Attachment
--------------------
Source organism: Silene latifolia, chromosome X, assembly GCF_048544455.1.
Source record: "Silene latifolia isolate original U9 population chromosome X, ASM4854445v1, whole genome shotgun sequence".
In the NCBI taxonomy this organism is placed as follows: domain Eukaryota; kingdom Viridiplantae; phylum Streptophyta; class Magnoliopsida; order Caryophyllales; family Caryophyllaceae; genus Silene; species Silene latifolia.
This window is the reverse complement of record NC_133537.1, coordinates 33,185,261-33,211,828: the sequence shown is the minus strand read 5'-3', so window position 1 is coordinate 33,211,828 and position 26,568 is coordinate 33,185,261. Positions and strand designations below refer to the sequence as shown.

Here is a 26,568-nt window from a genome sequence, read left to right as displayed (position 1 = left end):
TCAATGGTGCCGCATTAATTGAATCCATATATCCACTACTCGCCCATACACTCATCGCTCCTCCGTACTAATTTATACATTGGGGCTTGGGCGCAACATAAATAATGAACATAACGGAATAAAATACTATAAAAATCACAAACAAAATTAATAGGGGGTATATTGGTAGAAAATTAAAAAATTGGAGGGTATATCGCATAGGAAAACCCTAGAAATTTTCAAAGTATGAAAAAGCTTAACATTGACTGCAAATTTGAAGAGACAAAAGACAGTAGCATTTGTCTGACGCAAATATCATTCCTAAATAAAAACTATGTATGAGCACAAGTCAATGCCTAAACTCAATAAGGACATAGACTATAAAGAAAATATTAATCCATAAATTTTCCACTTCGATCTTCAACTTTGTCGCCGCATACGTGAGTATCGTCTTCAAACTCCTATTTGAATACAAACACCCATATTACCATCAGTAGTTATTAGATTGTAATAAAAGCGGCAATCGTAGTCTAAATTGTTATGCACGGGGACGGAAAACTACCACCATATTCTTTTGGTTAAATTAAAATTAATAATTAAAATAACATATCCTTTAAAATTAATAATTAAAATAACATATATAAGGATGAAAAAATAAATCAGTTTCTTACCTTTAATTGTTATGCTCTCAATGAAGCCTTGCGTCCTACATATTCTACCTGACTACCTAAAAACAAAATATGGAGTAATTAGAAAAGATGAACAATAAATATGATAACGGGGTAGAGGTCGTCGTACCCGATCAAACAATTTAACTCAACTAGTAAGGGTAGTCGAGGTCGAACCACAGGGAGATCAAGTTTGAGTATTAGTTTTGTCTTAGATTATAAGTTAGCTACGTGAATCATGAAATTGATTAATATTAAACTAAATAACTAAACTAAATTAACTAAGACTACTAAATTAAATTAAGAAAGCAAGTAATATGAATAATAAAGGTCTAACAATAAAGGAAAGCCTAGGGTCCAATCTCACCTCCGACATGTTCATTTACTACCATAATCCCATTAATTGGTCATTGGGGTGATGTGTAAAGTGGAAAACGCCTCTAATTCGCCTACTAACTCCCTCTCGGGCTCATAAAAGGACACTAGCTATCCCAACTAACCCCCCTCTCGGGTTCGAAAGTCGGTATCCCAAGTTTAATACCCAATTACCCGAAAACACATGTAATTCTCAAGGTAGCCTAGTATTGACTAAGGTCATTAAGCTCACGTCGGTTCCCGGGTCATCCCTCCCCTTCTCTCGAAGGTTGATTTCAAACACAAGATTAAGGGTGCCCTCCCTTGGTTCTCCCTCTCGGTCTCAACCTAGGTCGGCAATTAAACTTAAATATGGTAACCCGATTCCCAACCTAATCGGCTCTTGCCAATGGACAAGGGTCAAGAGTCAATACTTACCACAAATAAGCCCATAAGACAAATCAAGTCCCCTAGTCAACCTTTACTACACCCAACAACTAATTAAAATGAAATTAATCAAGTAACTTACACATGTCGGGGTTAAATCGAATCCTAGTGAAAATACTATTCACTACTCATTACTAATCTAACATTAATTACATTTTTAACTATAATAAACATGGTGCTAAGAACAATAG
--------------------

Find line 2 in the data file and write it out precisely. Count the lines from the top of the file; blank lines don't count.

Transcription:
Source record: "Silene latifolia isolate original U9 population chromosome X, ASM4854445v1, whole genome shotgun sequence".